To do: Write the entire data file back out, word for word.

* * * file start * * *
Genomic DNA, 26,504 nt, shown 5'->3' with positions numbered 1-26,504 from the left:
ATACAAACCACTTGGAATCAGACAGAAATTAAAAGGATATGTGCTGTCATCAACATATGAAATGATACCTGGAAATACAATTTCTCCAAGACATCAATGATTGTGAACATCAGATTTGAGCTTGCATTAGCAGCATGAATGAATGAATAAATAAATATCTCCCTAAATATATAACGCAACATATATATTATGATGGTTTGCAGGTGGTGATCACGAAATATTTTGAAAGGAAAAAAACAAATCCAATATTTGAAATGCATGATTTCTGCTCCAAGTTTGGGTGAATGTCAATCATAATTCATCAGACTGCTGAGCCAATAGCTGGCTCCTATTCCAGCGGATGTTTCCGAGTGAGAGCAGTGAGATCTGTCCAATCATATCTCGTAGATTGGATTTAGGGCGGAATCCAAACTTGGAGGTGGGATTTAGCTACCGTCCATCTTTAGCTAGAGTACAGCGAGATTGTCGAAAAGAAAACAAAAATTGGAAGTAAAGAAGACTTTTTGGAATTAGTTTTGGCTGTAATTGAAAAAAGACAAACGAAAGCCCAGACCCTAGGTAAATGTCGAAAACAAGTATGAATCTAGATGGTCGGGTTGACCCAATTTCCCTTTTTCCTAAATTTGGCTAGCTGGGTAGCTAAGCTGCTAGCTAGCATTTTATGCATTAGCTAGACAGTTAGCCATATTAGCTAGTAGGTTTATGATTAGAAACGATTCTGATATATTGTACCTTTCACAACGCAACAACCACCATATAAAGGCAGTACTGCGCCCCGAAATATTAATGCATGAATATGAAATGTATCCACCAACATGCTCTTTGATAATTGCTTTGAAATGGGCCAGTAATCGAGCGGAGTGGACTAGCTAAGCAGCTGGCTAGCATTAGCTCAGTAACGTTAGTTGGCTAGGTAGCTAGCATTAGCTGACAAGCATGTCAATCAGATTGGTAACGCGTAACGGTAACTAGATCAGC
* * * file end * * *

Genomic DNA, 26,504 nt, shown 5'->3' with positions numbered 1-26,504 from the left:
ATACAAACCACTTGGAATCAGACAGAAATTAAAAGGATATGTGCTGTCATCAACATATGAAATGATACCTGGAAATACAATTTCTCCAAGACATCAATGATTGTGAACATCAGATTTGAGCTTGCATTAGCAGCATGAATGAATGAATAAATAAATATCTCCCTAAATATATAACGCAACATATATATTATGATGGTTTGCAGGTGGTGATCACGAAATATTTTGAAAGGAAAAAAACAAATCCAATATTTGAAATGCATGATTTCTGCTCCAAGTTTGGGTGAATGTCAATCATAATTCATCAGACTGCTGAGCCAATAGCTGGCTCCTATTCCAGCGGATGTTTCCGAGTGAGAGCAGTGAGATCTGTCCAATCATATCTCGTAGATTGGATTTAGGGCGGAATCCAAACTTGGAGGTGGGATTTAGCTACCGTCCATCTTTAGCTAGAGTACAGCGAGATTGTCGAAAAGAAAACAAAAATTGGAAGTAAAGAAGACTTTTTGGAATTAGTTTTGGCTGTAATTGAAAAAAGACAAACGAAAGCCCAGACCCTAGGTAAATGTCGAAAACAAGTATGAATCTAGATGGTCGGGTTGACCCAATTTCCCTTTTTCCTAAATTTGGCTAGCTGGGTAGCTAAGCTGCTAGCTAGCATTTTATGCATTAGCTAGACAGTTAGCCATATTAGCTAGTAGGTTTATGATTAGAAACGATTCTGATATATTGTACCTTTCACAACGCAACAACCACCATATAAAGGCAGTACTGCGCCCCGAAATATTAATGCATGAATATGAAATGTATCCACCAACATGCTCTTTGATAATTGCTTTGAAATGGGCCAGTAATCGAGCGGAGTGGACTAGCTAAGCAGCTGGCTAGCATTAGCTCAGTAACGTTAGTTGGCTAGGTAGCTAGCATTAGCTGACAAGCATGTCAATCAGATTGGTAACGCGTAACGGTAACTAGATCAGC